piBlawg

the personal injury and clinical negligence blog

A collaboration between Rebmark Legal Solutions and 1 Chancery Lane

Government Whiplash Reforms - On Hold?

The Law Society Gazette is reporting that the Justice Secretary is not intending to proceed with the personal injury reforms set out in last year’s Autumn Statement “at the moment”. We blogged on those proposals at the time here which, as a reminder, were that the small claims track limit should be raised to £5,000 and the removal of the right to general damages for minor soft tissue injuries. Apparently the MOJ has stressed that it is still committed to tackling the high cost of whiplash claims. The Gazette reports that fresh proposals are in the works and could be introduced by the end of the year. It seems the original proposals came very much from the Treasury rather than the MOJ so it will be interesting to see what the MOJ’s solution is. Hopefully they will find a formula which will satisfy everyone by effectively tackling fraud while maintaining access to justice. As ever, watch this space for updates.

Fighting fraud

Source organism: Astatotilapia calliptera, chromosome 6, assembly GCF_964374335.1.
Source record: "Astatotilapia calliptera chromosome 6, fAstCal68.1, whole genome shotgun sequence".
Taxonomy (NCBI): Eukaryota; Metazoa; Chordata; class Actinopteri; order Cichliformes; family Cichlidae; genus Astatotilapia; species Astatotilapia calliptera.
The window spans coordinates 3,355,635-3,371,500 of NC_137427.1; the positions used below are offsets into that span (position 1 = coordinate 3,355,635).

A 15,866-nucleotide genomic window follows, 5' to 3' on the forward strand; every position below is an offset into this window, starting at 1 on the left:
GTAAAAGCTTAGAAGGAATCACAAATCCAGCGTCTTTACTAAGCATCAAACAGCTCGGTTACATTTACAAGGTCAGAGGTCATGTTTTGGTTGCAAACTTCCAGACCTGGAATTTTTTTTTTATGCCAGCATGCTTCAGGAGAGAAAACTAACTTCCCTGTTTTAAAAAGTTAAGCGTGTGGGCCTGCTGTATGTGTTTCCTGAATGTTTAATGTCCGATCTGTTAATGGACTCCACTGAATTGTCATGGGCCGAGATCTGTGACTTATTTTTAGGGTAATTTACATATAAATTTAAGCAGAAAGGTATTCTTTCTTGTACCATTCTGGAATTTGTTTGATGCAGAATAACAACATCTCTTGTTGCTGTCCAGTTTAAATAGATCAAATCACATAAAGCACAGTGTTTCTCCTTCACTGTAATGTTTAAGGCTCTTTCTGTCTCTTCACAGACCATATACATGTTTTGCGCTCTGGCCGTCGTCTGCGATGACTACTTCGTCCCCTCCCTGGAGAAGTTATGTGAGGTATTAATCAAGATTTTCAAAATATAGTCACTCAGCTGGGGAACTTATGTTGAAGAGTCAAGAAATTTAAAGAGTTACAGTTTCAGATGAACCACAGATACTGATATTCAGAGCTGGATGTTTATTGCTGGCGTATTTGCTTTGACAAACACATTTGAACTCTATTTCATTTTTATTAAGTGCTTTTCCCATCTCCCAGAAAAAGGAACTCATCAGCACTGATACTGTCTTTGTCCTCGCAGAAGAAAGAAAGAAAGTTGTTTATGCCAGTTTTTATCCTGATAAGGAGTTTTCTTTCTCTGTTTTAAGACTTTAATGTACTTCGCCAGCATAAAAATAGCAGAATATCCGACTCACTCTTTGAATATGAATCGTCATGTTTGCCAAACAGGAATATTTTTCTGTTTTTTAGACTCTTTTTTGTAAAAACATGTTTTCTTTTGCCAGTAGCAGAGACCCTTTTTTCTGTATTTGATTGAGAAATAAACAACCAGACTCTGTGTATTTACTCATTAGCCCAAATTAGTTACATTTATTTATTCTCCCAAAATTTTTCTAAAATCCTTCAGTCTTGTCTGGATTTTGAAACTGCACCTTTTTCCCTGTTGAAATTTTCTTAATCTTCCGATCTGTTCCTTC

Judgment in the case of Da Costa v Sargaco [2016] EWCA Civ 764 was handed down last week and represents the latest round of the struggle between claimants bringing claims for injury or damage arising out of road traffic accidents and defendant insurers alleging that claims are fraudulent. The case deals with the cogency of evidence required to establish an allegation of fraud, with the inferences which can be drawn from evidence and with the exclusion of a claimant from court whilst the other is giving evidence. The facts of the case conform to a familiar pattern: a claim for losses arising out of damage to mopeds brought by members of a certain community in London. The claimants’ case was that their parked mopeds were struck by a vehicle, the driver of which had apparently disappeared or at least had not participated in proceedings*. One of the claimants had had three other accidents despite having only arrived in the country in 2010. One of the claimant’s mopeds was involved in another accident etc… The judge ordered each claimant be excluded from court whilst the other gave evidence. She subsequently found that the claimants had not proved their case, she went further and made a finding of fraud and she found they had failed to establish their claim for damages. The judge’s decision was challenged on the ground that the case of Hussain v Hussain and Aviva [2012] EWCA Civ 1367 established “the parameters of appropriate inferences that can be drawn in a case where fraud is alleged, but there is no direct evidence connecting parties alleged to be in a fraudulent conspiracy.” Black L.J. found that “what inferences are appropriate depends entirely on the particular facts of the particular case” and dismissed this ground of appeal. The Court of Appeal was not willing to interfere with the judge’s finding that the claimant’s cases were not proven illustrating the mountain appellants have to climb to overturn a judgment on this basis. Black L.J. spelt out that a finding of fraud does not inevitably follow from a rejection of an accident claim as not proved. She went on to find that the judge did not make sufficient findings or provide sufficient reasoning to substantiate the fraud finding she made against the claimants – that finding was set aside. The judge’s decision was also challenged on the basis that one of the claimants had been excluded whilst the other gave evidence. The Court of Appeal held that there was not an absolute requirement that claimants had the opportunity to be present personally throughout the entirety of the hearing. It gave the example of a litigant who disrupts the hearing by unruly behaviour and may have to be excluded to allow progress to be made. The starting point is that claimants are entitled to be present throughout trial. Black L.J. said that she found it extremely difficult to contemplate there being any sufficient reason for taking excluding one claimant from hearing the evidence of the other in a case such as that of Da Costa. However she did not find that the claimant’s exclusion was automatically fatal to the whole trial. Both claimants were represented by the same counsel, no application was made at the end of cross examination to take instructions from the absent claimant and counsel for the claimant was unable to point to any part of the transcript where things would or might have been different had the claimant been in court during the second claimant’s evidence. The court therefore found that the trial had not been rendered unfair and therefore this ground of appeal failed. The normal incentive to seek a finding of fraud is that it leads into a finding of fundamental dishonesty and the disapplication of qualified one-way costs shifting. This case did not include a claim for personal injury and therefore QOCS did not apply. The defendant did not therefore need a finding of fraud to win or fundamental dishonesty to get its costs. Defendants may therefore want to discourage a judge from going further than he or she needs to in order to dismiss a case. Claimants will want to impress on a judge the requirement for “sufficient findings” and “sufficient reasoning to substantiate” any fraud finding. The cogency of the evidence required makes it difficult for defendants who harbour plenty of understandable suspicions but lack the hard evidence to get a finding of fraud or fundamental dishonesty. As to the finding about excluding claimants from hearing evidence of other claimants, the position is now clear in cases of this sort. What is not so clear is what stance a court can take about the exclusion of witnesses who are not claimants – that is a point which still needs to be argued.   *Black L.J. says that the driver was "untraced" but he was named as the First Defendant and one of the allegations was that he used the same address as the claimants. I assume therefore she was not using the word in its technical sense and meant that noone knew of his whereabouts. I am grateful to Steven Templeton for pointing out that it was not the case that Mr Sargaco was "untraced".